Since the 1970s, Napa County residents have suffered $542 million in property damage alone from flooding. In 1998, the residents of Napa County, California formed a community-based planning process known as the Community Coalition for Napa Flood Management. The plan is a multi-objective watershed-wide plan for flood damage reduction, river and watershed restoration, and economic revitalization.
The plan has a main goal of reconnecting the Napa River to its natural floodplain and maintaining the natural depth-to-width ratio, modeled on the concept of a “Living River.” The project included the removal and breach of levees in order to allow tide to restore the marsh plains. Over 1,000 acres of wetlands have been restored; 11 acres of riverbanks were cleaned of petroleum spills; 5 bridges were replaced; 33 buildings and warehouses were purchased, demolished and relocated, including 9 houses, 53 mobile homes, and the Napa Valley “wine train” tracks; and 900 acres of river adjacent agricultural lands were purchased. Among the impacts of the project is the mitigation of the severity of flood events, as well as the physical improvement of the City of Napa and surrounding environment.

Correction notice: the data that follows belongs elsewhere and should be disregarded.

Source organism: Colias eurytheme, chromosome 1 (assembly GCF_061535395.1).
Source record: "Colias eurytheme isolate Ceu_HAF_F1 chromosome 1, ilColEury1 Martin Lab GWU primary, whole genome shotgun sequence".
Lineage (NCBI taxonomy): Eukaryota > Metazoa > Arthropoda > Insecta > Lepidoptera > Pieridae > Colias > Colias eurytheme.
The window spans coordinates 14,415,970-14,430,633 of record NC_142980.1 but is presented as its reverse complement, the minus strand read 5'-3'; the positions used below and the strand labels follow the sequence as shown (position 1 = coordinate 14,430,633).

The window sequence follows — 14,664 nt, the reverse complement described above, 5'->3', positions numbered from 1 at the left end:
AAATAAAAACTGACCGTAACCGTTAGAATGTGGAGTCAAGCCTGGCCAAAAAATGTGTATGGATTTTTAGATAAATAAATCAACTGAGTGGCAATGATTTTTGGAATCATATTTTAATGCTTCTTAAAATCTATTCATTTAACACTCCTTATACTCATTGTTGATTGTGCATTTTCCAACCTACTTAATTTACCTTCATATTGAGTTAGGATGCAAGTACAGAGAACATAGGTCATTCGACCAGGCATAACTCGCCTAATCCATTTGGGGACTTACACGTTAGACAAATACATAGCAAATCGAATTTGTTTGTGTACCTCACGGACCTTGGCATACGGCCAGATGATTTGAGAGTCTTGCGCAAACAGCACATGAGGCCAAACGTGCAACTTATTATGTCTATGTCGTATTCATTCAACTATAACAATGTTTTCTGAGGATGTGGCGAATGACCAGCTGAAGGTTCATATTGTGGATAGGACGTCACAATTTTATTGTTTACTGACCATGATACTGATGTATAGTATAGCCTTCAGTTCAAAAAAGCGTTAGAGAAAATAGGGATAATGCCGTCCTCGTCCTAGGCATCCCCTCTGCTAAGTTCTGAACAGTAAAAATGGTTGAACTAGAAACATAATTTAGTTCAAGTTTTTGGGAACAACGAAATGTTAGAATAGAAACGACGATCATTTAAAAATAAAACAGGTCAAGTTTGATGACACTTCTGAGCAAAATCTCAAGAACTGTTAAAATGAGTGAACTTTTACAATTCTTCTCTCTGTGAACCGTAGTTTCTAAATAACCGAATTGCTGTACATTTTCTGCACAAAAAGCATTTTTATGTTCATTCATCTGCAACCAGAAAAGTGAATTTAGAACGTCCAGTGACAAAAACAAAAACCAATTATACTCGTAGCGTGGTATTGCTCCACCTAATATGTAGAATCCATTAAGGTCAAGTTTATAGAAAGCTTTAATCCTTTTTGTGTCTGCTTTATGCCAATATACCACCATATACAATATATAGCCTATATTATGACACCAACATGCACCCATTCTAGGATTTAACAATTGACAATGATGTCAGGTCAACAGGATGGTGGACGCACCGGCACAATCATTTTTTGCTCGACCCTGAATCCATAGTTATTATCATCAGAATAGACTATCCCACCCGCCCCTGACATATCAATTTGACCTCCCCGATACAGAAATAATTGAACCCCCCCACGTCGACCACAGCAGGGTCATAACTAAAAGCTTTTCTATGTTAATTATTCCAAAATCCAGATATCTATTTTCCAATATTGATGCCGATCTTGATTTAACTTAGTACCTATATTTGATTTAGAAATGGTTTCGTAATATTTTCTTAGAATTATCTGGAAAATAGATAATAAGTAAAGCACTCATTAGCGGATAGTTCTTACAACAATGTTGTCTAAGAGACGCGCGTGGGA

Implementation & Funding
Approximately 75% of the plan has been completed. The U. S. Army Corps of Engineers’ portions – including excavation, setback levees, terrace grading, in-channel work, and railroad bridges – are all in various states of completion. Almost 100% of the local elements were completed. These elements include the cost of lands, easements, and rights-of-way, and relocation of utilities, structures and railroads.
Original estimates for the plan totaled $250 million: $100 million from federal and state government, and $150 million from local taxpayers and the tourists who visit Napa Valley. The community of Napa voted to raise taxes that would fund the necessary resources to implement the plan. The total costs have almost doubled the original estimates for the project, but higher than expected proceeds from the half-cent sales tax and State of California bonds for flood control have managed to keep the local expenditure side of the equation in balance.
Together with the mitigation of flood risk and improvement of natural beauty, economic growth is taking place in downtown Napa and throughout the Napa Valley. This economic boom has been associated with an increase in tourism and ecotourism activities, recreational activities and associated services; as well as increased real estate value. Since the beginning of the project, property values have increased by 20 percent with a 20 percent decrease in flood insurance rates.